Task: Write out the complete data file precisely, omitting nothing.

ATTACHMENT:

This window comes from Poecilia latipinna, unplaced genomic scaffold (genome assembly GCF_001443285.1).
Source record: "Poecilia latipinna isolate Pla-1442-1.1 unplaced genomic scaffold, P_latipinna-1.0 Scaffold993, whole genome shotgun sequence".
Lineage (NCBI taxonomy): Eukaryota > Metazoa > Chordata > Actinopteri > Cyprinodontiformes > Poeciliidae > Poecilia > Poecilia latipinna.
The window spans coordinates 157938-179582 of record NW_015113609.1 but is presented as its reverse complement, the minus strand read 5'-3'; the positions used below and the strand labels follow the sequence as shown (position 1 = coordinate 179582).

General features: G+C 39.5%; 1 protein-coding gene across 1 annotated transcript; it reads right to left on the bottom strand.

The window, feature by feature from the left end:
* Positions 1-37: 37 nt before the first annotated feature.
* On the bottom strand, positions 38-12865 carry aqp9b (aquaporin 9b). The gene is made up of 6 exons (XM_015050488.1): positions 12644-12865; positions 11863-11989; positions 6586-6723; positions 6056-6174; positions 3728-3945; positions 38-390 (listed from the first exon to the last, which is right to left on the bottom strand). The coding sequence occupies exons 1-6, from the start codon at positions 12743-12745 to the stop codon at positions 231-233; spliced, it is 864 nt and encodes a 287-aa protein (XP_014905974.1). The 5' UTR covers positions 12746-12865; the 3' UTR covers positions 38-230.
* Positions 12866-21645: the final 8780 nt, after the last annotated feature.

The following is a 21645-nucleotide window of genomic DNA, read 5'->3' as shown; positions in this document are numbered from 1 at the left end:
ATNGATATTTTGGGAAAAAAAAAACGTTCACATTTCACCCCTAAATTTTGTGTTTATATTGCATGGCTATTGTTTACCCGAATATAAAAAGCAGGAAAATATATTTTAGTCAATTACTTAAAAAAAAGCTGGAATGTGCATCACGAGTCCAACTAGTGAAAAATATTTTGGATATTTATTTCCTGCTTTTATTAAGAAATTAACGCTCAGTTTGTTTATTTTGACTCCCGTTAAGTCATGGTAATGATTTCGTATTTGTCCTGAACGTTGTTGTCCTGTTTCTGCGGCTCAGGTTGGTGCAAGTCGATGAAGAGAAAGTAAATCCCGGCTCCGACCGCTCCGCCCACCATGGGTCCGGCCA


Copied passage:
This window comes from Poecilia latipinna, unplaced genomic scaffold (genome assembly GCF_001443285.1).
Source record: "Poecilia latipinna isolate Pla-1442-1.1 unplaced genomic scaffold, P_latipinna-1.0 Scaffold993, whole genome shotgun sequence".
Lineage (NCBI taxonomy): Eukaryota > Metazoa > Chordata > Actinopteri > Cyprinodontiformes > Poeciliidae > Poecilia > Poecilia latipinna.
The window spans coordinates 157938-179582 of record NW_015113609.1 but is presented as its reverse complement, the minus strand read 5'-3'; the positions used below and the strand labels follow the sequence as shown (position 1 = coordinate 179582).

General features: G+C 39.5%; 1 protein-coding gene across 1 annotated transcript; it reads right to left on the bottom strand.

The window, feature by feature from the left end:
* Positions 1-37: 37 nt before the first annotated feature.
* On the bottom strand, positions 38-12865 carry aqp9b (aquaporin 9b). The gene is made up of 6 exons (XM_015050488.1): positions 12644-12865; positions 11863-11989; positions 6586-6723; positions 6056-6174; positions 3728-3945; positions 38-390 (listed from the first exon to the last, which is right to left on the bottom strand). The coding sequence occupies exons 1-6, from the start codon at positions 12743-12745 to the stop codon at positions 231-233; spliced, it is 864 nt and encodes a 287-aa protein (XP_014905974.1). The 5' UTR covers positions 12746-12865; the 3' UTR covers positions 38-230.
* Positions 12866-21645: the final 8780 nt, after the last annotated feature.

The following is a 21645-nucleotide window of genomic DNA, read 5'->3' as shown; positions in this document are numbered from 1 at the left end:
ATNGATATTTTGGGAAAAAAAAAACGTTCACATTTCACCCCTAAATTTTGTGTTTATATTGCATGGCTATTGTTTACCCGAATATAAAAAGCAGGAAAATATATTTTAGTCAATTACTTAAAAAAAAGCTGGAATGTGCATCACGAGTCCAACTAGTGAAAAATATTTTGGATATTTATTTCCTGCTTTTATTAAGAAATTAACGCTCAGTTTGTTTATTTTGACTCCCGTTAAGTCATGGTAATGATTTCGTATTTGTCCTGAACGTTGTTGTCCTGTTTCTGCGGCTCAGGTTGGTGCAAGTCGATGAAGAGAAAGTAAATCCCGGCTCCGACCGCTCCGCCCACCATGGGTCCGGCCA